Wednesday, January 13, 2016

16 Spelling Words

I have been noticing that Natalie is so much happier now that we are doing more traditional work with her. School is easy and there are no quarrels. It's more like what she is used to... and she is comfortable. She enjoys having the open-ended creative writing MLB instead of having to summarize what she is learning each day, and she comes up with new ideas for it all the time. I think that any educational method tries to do what's best for children, and I'm not going to do anything that will harm her. And although I wish I could give her all the Waldorf she missed out on, trying to cram it all into her 8th grade year probably isn't practical. We just need a balance between what's comfortable for her and what stretches her. So we will try to find that each month as we go along. And do as much of the beautiful respectful hands-on Waldorf work as we can.

It's frustrating to have not been there for your child the entire time. It's frustrating to find that there are gaps. Leah doesn't know her multiplication tables. Natalie sometimes gets left and right confused. And they both have trouble spelling simple words. More than that, they don't capitalize the beginning of their sentences or most proper nouns, skip apostrophes in contractions, and leave off ending punctuation. I never would think we would still be dealing with this in middle school! But we are so I just need to focus on what they need. Left from right? Hokey pokey and Twister can be part of family time. Form drawing, i.e. 2nd grade mirrored forms, comes into play here too, and we are working on braided forms so we can alternate. More P.E. is needed. Spelling? Daily spelling is no crime. I wonder sometimes if we accidentally over-simplify the Waldorf method in our minds when we just think circle time, main lesson, heart, hands ... and, ok, the school day is done. Middle school is different. Jamie York talks in his middle school math book about afternoon math lessons for further practice several times a week. So, okay, it doesn't have to look the way it did when they were little. And Torin Finser specifically writes that his 6th grade class wanted school to look more traditional and rejected anything "Waldorf-ized." So that made me feel better too. We will have daily spelling this week and every times I find one of these words misspelled in a rough draft we will practice them again.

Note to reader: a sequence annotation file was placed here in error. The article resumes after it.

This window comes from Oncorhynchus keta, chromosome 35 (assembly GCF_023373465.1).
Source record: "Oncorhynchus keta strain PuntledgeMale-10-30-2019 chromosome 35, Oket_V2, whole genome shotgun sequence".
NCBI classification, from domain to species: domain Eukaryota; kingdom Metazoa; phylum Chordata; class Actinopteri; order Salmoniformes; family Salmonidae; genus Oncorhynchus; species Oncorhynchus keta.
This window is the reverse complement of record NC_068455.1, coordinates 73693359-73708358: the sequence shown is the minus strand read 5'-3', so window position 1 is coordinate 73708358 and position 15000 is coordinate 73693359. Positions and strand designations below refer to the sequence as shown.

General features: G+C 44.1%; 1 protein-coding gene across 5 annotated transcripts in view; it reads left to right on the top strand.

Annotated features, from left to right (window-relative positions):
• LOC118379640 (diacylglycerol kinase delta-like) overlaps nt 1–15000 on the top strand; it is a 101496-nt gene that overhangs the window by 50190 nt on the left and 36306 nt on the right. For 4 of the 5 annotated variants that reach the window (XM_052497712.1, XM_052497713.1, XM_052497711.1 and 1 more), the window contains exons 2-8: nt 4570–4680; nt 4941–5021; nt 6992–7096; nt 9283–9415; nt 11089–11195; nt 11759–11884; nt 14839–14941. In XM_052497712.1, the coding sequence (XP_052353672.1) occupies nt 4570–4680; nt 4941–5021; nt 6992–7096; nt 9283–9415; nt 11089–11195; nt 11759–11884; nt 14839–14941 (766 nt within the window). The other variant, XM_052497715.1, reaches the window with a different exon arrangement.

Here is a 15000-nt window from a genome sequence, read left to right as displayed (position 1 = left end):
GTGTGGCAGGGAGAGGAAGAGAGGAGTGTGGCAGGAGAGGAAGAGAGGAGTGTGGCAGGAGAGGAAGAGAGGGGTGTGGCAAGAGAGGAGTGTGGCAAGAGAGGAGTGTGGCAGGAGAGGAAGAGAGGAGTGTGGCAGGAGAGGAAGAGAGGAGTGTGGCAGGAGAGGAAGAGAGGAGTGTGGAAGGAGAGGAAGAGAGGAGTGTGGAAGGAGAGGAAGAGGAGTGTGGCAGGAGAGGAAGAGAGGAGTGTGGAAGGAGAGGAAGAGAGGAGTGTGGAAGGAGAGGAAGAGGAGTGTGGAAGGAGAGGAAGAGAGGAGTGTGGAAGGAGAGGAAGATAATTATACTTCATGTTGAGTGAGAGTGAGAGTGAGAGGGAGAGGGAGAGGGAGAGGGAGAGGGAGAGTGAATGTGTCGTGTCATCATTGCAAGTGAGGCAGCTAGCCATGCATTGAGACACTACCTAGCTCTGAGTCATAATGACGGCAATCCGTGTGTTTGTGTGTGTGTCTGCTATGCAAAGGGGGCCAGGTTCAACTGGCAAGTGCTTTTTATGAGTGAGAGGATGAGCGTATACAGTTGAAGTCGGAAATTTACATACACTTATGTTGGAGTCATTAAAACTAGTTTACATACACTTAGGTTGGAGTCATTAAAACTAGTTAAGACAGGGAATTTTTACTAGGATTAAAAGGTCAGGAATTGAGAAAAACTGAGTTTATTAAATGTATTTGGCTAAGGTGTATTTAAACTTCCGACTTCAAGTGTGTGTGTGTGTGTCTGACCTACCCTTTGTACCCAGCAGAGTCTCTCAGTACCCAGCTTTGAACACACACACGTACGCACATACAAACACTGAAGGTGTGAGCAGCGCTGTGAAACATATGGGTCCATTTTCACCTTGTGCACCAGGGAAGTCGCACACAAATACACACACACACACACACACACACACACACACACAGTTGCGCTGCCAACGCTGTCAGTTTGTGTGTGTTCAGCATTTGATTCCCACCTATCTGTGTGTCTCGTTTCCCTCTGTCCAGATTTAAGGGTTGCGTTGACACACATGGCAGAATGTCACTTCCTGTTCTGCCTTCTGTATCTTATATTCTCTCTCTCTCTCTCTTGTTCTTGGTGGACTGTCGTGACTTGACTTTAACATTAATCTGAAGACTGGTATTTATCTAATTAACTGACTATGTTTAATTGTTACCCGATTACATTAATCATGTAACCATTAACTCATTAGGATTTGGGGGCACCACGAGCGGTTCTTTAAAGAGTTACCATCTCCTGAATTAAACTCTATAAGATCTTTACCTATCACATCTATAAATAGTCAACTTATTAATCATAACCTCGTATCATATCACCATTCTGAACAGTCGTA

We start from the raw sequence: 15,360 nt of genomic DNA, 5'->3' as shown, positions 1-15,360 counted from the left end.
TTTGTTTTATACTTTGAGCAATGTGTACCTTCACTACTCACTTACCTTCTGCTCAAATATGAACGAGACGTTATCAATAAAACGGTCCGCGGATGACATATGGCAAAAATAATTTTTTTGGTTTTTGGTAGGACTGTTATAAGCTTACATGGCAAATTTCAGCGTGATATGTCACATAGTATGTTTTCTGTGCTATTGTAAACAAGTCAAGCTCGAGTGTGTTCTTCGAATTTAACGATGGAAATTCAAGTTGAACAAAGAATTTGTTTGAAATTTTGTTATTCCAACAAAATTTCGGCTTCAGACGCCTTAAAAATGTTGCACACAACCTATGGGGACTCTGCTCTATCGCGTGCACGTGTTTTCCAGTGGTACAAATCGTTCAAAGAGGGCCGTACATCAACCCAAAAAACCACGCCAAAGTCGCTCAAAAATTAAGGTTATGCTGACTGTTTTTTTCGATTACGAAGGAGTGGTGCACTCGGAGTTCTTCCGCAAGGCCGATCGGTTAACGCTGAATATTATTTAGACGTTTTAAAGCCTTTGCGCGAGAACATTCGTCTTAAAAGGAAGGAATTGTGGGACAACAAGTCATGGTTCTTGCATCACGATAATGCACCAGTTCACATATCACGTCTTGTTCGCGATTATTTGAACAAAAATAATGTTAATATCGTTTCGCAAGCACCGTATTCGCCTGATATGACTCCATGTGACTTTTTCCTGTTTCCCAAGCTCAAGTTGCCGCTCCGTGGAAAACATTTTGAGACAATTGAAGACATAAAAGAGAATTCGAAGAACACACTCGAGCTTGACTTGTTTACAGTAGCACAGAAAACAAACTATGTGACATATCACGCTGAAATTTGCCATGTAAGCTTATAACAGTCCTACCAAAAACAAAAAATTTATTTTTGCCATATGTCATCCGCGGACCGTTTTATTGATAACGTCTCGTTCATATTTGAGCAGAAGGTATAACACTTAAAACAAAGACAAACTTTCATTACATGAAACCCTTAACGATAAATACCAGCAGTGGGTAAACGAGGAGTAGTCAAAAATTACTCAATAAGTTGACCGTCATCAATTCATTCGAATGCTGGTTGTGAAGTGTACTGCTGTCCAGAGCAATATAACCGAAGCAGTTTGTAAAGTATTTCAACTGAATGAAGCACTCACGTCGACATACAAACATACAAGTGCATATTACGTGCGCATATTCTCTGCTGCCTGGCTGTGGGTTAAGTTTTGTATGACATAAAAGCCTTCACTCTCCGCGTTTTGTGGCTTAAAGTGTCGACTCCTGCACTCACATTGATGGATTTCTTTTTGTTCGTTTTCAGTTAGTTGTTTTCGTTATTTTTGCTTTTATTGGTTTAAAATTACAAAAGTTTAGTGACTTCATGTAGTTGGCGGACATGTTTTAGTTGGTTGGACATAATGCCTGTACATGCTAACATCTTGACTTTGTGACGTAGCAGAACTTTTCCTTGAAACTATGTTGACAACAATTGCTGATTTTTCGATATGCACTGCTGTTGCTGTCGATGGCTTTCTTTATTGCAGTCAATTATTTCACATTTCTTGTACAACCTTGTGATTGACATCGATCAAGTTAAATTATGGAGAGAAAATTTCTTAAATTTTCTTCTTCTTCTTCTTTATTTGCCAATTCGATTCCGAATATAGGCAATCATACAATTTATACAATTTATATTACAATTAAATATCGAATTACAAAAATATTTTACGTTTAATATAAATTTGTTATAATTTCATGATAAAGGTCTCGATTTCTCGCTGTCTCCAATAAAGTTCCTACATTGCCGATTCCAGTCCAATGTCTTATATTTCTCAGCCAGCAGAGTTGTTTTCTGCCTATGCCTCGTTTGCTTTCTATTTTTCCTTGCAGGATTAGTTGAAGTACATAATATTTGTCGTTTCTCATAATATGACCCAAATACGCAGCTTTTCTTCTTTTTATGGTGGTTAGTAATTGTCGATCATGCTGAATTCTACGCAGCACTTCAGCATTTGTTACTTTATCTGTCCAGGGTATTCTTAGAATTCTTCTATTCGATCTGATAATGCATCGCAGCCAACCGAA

Here's our list:

  • to
  • too
  • there
  • their
  • they're
  • of
  • off
  • then
  • than
  • its
  • it's
  • where
  • were
  • though
  • through
  • with


Of course, I have lots of other books on my shelf which I can check for remedial suggestions or games & movement.

I also highly recommend the Resource Teacher's Developmental Exercise Manual, which is available at the Waldorf Books website.


1 comment:

Rhoda said...

Don't make it too easy for them! It's useful -- but challenging -- to make the test longer.

It is really helpful when children confuse similar words to repeat them more than once in your spelling practice. Number the page from 1 to 20 and use a variety of sentences where they have to really LISTEN for which "their / there / they're" is called for. Otherwise, your child could get the right spelling simply by using the process of elimination and figuring out which word hasn't yet been covered.

Or make it really tricky by not using one of the words at all!